We left New York on Thursday on an Icelandair flight for Rejkyavik. Because I booked the flight through one of the cheapo online travel sites, I wasn’t able to take advantage of the airlines’ promotional offer allowing up to 7 days’ stayover for the same airfare when en route to Europe, but the flight to London had a 16-hour layover that allowed us to visit with the family of one of Dottie’s exchange student friends from many years ago. And how lucky could we get, to be able to experience this fascinating country, if only briefly, by staying in an Icelandic home with wonderful people.
Hildur and her parents and sister Hrun were the perfect hosts. Their father Thor is a real character–he worked for many years at the American naval base in their town of Keflavik, which is where the international airport is located, which may have something to do with his all-out love of America, and especially American cars. He has in the garage of their gorgeous home a 1968 Shelby Mustang, which he has actually brought to the States to show off at car shows! When they came to the States for Max & Dottie’s wedding in 2011, they drove a big car all the way from New York to Austin. Hildur and her sister both work for Icelandair, so they travel all the time, too. Thor built the beautiful house that they live in, which has thermal heat in the floor. The house looks like a log cabin! (That’s George having breakfast, with the family dog Dyggur, which means “faithful,” on the couch in the background.)
And what luck we had: we arrived at about midnight their time, and lo and behold–there were the Northern Lights! They said it was the first time it had appeared this season. The Aurora Borealis! I have always wanted to see this phenomenon. Magnificent. After a sleep (of sorts), Hildur quite kindly gave us a little tour of her island. Did you know that the entire population of Iceland is only about 350,000 people? That’s the size of Canberrra! And oh, so austere:
Most of the countryside, all volcanic rock, looks like this: rock covered in lichen or moss, or not covered at all. And punctuated throughout the steam rising from thermal springs caused by volcanoes.
This is the steam arising from The Blue Lagoon, the biggest and most tourist-popular of the many thermal pools Iceland has. Alas, we didn’t really have time to visit one, but perhaps when we come back through on our way home, we will. It would feel so good, I think. In the landscape, though, these belches reminded me of those old Muppets skits that were first on Saturday Night Live in 1975. And another lucky happenstance: Hildur’s father is a safety engineer at one of the biggest of the thermal plants that provide heat and electricity for the island. We were able to go into his plant to see the enormous turbines that use the steam to generate power:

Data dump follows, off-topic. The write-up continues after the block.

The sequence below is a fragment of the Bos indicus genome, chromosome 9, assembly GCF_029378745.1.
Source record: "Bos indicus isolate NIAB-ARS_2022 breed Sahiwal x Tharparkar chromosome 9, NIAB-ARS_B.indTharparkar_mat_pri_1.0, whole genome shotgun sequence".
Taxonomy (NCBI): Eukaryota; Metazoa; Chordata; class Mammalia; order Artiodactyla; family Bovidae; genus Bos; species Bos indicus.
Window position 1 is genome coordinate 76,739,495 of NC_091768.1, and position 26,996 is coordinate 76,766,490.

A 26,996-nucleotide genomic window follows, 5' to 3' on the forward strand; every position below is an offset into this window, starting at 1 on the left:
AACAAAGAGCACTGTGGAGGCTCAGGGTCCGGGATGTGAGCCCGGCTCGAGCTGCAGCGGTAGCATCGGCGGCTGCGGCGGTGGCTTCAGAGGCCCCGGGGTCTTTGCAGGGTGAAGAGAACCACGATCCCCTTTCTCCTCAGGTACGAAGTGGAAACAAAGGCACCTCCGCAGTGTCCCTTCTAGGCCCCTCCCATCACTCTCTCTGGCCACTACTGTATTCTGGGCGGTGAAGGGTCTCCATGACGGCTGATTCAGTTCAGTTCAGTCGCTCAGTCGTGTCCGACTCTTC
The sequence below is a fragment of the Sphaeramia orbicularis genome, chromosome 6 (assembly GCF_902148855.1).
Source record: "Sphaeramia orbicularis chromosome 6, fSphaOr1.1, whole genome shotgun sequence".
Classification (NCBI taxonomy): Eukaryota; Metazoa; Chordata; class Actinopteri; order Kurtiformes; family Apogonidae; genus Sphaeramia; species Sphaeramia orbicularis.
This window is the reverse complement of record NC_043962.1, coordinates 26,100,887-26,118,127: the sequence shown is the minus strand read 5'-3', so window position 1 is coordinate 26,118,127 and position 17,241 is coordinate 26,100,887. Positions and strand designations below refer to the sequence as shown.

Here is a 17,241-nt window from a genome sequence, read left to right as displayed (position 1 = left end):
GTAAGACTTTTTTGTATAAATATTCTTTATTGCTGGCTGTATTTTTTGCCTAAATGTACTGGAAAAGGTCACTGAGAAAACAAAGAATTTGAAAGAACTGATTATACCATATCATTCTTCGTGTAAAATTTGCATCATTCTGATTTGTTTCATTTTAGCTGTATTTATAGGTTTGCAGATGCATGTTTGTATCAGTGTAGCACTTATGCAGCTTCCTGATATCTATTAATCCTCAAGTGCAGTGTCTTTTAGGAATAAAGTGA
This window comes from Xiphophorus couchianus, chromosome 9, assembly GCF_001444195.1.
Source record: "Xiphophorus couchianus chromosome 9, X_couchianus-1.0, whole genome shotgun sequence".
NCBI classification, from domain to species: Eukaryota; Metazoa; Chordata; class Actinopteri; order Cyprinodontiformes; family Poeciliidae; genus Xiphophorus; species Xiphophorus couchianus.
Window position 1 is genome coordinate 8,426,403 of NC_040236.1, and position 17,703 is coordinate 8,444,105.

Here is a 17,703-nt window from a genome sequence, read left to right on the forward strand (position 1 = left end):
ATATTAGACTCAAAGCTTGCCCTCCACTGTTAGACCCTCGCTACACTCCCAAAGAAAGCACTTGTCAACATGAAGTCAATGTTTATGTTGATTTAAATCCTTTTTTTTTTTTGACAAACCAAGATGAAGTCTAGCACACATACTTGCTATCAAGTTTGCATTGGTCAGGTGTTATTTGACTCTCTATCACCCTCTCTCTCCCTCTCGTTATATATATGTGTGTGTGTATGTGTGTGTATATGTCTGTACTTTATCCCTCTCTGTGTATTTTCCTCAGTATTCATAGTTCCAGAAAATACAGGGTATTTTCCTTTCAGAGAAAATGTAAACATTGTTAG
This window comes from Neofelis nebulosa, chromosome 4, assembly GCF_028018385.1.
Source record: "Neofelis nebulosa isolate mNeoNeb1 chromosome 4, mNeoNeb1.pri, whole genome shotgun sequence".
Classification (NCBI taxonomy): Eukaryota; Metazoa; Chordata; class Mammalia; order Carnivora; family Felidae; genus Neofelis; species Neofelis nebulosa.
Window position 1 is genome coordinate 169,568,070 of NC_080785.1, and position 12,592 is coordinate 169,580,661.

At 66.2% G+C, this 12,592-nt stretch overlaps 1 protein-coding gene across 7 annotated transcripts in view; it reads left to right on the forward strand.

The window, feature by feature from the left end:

Hildur also gave us a quick drive through Reykjavik, which is about 30 minutes from Keflavik, where they live. A pretty little town, where the President of Iceland lives in a relatively small house with no security. People can come up and knock on the door of their elected official if they want to. Iceland is also celebrating this year 100 years of woman’s suffrage, so they have a long history of equality in politics. The country has already had a woman as president, and the first openly lesbian prime minister.
This photo was taken atop a hill on which three water towers have been combined with a glass roof to create a lovely restaurant and scenic view over the city to the harbor. One senses the sea everywhere in Iceland; the air is filled with the scent of the ocean. In town, being the nerds that we are, we asked Hildur if we could see the town’s library. She took us to the National Library, which, if I understood correctly, is also the University Library, and also a lending library for anyone in the city. (We think there is also a public library, but we weren’t ever sure about that). And here we are, in our element:
In the library was this cute wooden sculpture by Aðalheiður Eysteinsdóttir, which the amiable librarian explained to us was of a well-known Icelandic philosopher Þorsteinn Gylfason who had taught at the University for years. Oh, I forgot to point out that nearly EVERYONE in Iceland speaks perfect English! Hildur said that when they were growing up, American TV shows were on all the time, and without any subtitles, so along with learning English in school from 5th grade, they had incentive to learn the language to watch “Flipper” and “Friends”.
The main architectural landmark of Reykjavik is the Hallgrímskirkja, named in honor of Hallgrímur Pétursson, a famous Icelandic poet and clergyman. It was designed in the 1930s by Guðjón Samúelsson, and took 38 years to complete. In front of the church is a statue of Leif Eriksson, designed by Alexander Stirling Calder, and presented to the people of Iceland by the U.S. Government in 1930 to commemorate Eriksson’s discovery of Vinland–that is, North America–in 930. Those Vikings sure kept it quiet….
Finally, Hildur drove us to the tectonic Continental Divide, the point in Iceland where two plates separate, one becoming the Eurasian Plate, and other the North American Plate. The landscape here shows a REAL chasm of rock divide. Hildur is proud of the fact that she resides on the North American side! But even in this barren landscape, vegetation occurs; these tiny flowers seem all the more miraculous for thriving here:
From all of this description, it’s obvious we liked the place. I want to come back to visit the waterfalls and the volcanoes next–and the little Iceland ponies! But mostly, we loved meeting again these lovely people in their home surroundings. Thanks, Hildur, for your generosity, and thanks to your fun family!